Campaigners 'appalled' at plans to replace a 165-year-old pub with 10 homes

Plans to knock down a pub which has been in a riverside East Yorkshire village for 165 years have “appalled” real ale campaigners who say the houses which could take its place look like “beach huts”.

The Crown Inn in Paull

The Crown Inn, on Main Street, Paull, opened in 1856. Developers say it is unlikely to reopen after the end of the pandemic and claim the redevelopment is a “huge opportunity” for the village.

The site, including its large beer garden, would be used for a “high-quality” terrace of eight homes with balconies facing the Humber and two detached properties at the rear.

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However Hull and East Yorkshire Campaign for Real Ale accused the developers of looking to “cash in on the current economic crisis” and said the buildings “resemble beach huts”, replacing a focal point in a conservation area.

Artist's impression of the new housing in Paull proposed for the site of the Crown Inn Credit: Ettridge Architecture Ltd

A spokesman for the local branch said the developer had not provided evidence “to support the contention that it is not viable nor of any the marketing strategy to sell the premises as a going concern as required by the council’s Local Plan.”

Parish council chairman Graham Shaw said the council hadn’t yet discussed the plans, but added it looked a “very attractive design”, which would blend in with the new village hall and adjacent lighthouse.

He said councillors would have to speak to residents who were going to lose their river views. He said the pub had been closed for a long time before lockdown.

The Crown stands across the road from the Humber Tavern, with the Royal Oak further down the road.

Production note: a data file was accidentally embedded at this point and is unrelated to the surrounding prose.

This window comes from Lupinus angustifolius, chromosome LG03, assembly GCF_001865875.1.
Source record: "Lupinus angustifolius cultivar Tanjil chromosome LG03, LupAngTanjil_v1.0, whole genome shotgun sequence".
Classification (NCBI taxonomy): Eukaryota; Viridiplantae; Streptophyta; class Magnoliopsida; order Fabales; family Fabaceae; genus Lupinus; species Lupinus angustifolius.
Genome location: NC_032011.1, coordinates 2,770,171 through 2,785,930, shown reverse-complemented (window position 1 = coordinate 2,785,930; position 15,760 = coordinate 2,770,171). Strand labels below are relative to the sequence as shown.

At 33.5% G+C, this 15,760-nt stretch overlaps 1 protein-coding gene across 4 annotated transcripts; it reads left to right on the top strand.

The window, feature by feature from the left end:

The pub was closed before the pandemic locals say

Architect David Ettridge, who designed the scheme, said: “I don’t think we are cashing in on the Covid crisis. I’m no economist but I do know pubs are suffering.

"Having two rather than three trying to struggle for the same business is a sensible way forward. The developer’s family is from Paull and it’s quite close to his heart and he’s keen that it’s a good thing for the village.”

He said he didn’t take the remark about beach huts “as an insult”, adding: “I love beach huts. I take it as a compliment”.

Camra national planning policy adviser, Paul Ainsworth, said there was no evidence that the public appetite for pub-going had diminished.

Artist's impression of one of the two detached houses proposed for the site Credit: Ettridge Architecture Ltd

He said: "Indeed it's quite the opposite - people are desperate for pubs to reopen as shown by the bookings for outdoor tables in chilly April.

"Specialist pub-selling agents report a buoyant demand for pubs and here in Barnsley I can't remember a time when there have been so many planning applications for new pubs and bars.

"The British pub will be storming back soon."